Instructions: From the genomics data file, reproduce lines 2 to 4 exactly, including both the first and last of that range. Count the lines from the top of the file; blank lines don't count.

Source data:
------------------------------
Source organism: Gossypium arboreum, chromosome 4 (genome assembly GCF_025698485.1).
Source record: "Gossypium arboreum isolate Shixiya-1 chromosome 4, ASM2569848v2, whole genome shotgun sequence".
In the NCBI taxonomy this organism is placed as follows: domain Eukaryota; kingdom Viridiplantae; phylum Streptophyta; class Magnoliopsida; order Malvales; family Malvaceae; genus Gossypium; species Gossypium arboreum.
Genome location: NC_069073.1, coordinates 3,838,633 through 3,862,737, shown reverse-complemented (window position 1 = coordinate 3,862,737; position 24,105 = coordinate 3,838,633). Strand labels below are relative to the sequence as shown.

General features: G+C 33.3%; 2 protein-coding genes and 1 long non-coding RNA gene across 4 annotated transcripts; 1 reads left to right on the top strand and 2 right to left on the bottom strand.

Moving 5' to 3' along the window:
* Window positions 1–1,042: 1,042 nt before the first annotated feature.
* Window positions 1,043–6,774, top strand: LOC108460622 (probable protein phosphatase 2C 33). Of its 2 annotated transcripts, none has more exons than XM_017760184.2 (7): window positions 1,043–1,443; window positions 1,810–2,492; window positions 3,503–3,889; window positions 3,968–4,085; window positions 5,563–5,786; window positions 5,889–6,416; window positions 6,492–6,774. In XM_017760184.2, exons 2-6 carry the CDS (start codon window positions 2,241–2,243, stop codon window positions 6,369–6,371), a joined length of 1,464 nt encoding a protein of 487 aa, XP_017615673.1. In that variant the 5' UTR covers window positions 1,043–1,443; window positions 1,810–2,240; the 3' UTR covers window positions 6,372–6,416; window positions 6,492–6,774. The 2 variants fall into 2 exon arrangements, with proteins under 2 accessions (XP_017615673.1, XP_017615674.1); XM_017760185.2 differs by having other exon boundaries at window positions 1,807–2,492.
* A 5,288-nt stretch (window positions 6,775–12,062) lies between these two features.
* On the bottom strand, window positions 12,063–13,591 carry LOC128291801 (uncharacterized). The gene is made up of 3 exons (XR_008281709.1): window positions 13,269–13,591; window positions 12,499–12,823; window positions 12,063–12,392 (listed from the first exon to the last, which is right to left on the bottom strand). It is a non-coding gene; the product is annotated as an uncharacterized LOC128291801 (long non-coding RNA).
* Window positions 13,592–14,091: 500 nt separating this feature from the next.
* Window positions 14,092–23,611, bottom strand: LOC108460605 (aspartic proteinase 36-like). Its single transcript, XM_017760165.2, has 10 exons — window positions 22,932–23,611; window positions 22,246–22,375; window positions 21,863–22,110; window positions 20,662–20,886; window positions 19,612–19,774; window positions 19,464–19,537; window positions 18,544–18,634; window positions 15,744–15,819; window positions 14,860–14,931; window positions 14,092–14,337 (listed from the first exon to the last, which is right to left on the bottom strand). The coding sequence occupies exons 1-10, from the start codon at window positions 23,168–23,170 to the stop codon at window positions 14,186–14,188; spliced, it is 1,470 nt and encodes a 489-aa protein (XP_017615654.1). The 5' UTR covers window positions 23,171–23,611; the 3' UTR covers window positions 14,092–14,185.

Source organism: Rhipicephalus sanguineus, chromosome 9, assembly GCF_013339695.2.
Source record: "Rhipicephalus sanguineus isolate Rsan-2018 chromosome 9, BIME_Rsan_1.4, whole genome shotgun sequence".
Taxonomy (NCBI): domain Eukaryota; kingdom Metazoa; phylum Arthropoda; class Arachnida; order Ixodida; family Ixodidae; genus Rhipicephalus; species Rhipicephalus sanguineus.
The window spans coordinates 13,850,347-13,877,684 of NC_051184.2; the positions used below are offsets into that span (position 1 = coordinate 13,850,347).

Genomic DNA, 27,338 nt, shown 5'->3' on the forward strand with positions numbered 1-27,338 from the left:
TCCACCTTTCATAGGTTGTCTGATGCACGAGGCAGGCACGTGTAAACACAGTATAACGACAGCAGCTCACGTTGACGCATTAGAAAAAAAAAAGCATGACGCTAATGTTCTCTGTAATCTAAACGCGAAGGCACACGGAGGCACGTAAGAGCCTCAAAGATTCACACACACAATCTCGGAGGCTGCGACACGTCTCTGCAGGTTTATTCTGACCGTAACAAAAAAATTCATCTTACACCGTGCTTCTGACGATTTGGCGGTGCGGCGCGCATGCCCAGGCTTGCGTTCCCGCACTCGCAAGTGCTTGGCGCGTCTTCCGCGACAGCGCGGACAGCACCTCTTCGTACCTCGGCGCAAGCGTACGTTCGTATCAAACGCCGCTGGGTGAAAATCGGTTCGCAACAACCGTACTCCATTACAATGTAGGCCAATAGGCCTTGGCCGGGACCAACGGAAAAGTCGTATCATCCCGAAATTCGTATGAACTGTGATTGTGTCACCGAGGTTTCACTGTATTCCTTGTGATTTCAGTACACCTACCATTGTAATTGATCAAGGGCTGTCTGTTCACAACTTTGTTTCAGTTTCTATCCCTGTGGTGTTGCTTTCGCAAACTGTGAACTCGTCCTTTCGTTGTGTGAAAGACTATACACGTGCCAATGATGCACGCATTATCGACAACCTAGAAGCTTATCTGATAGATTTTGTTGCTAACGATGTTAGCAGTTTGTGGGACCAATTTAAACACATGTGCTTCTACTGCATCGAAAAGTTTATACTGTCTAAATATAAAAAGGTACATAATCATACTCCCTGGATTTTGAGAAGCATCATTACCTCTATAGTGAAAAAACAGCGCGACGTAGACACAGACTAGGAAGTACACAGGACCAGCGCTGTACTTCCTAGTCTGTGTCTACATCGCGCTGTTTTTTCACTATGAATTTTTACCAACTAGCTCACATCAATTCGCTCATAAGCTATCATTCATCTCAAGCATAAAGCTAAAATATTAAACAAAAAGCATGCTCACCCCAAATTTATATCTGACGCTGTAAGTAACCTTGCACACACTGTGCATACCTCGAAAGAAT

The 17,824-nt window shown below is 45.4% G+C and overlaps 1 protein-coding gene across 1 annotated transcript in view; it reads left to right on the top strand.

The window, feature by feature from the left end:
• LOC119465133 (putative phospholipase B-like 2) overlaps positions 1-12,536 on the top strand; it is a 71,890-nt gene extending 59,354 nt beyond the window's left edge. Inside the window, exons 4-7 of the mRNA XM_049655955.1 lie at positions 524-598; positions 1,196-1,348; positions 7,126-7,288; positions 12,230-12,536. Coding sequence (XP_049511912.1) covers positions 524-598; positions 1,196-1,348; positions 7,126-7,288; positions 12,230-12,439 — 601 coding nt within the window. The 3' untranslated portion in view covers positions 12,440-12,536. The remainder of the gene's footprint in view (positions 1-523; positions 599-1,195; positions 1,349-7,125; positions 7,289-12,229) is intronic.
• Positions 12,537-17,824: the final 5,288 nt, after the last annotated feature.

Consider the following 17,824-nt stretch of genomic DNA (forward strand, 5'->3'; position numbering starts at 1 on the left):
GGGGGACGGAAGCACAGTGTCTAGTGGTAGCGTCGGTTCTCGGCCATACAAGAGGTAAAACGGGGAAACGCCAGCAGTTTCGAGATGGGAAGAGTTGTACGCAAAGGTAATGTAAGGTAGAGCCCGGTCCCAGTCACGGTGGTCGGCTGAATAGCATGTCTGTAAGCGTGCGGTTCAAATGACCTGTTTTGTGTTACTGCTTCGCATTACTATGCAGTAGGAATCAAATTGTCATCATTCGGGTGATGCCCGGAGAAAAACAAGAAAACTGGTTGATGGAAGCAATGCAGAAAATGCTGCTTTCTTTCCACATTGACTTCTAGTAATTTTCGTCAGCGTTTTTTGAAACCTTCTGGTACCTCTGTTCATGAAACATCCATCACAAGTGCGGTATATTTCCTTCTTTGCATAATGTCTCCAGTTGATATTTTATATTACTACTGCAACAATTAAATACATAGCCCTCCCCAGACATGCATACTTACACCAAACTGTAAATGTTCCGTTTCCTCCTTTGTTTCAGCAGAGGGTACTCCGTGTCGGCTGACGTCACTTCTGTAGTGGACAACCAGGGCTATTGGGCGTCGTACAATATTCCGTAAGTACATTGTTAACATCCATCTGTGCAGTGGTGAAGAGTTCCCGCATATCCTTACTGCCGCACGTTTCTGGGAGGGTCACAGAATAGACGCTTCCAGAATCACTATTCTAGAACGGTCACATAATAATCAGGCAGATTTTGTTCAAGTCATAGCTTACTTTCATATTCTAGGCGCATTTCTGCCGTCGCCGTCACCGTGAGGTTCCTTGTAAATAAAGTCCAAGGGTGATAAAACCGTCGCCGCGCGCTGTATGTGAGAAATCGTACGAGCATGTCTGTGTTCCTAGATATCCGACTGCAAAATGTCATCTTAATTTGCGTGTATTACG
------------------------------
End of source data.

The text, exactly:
Source record: "Gossypium arboreum isolate Shixiya-1 chromosome 4, ASM2569848v2, whole genome shotgun sequence".
In the NCBI taxonomy this organism is placed as follows: domain Eukaryota; kingdom Viridiplantae; phylum Streptophyta; class Magnoliopsida; order Malvales; family Malvaceae; genus Gossypium; species Gossypium arboreum.
Genome location: NC_069073.1, coordinates 3,838,633 through 3,862,737, shown reverse-complemented (window position 1 = coordinate 3,862,737; position 24,105 = coordinate 3,838,633). Strand labels below are relative to the sequence as shown.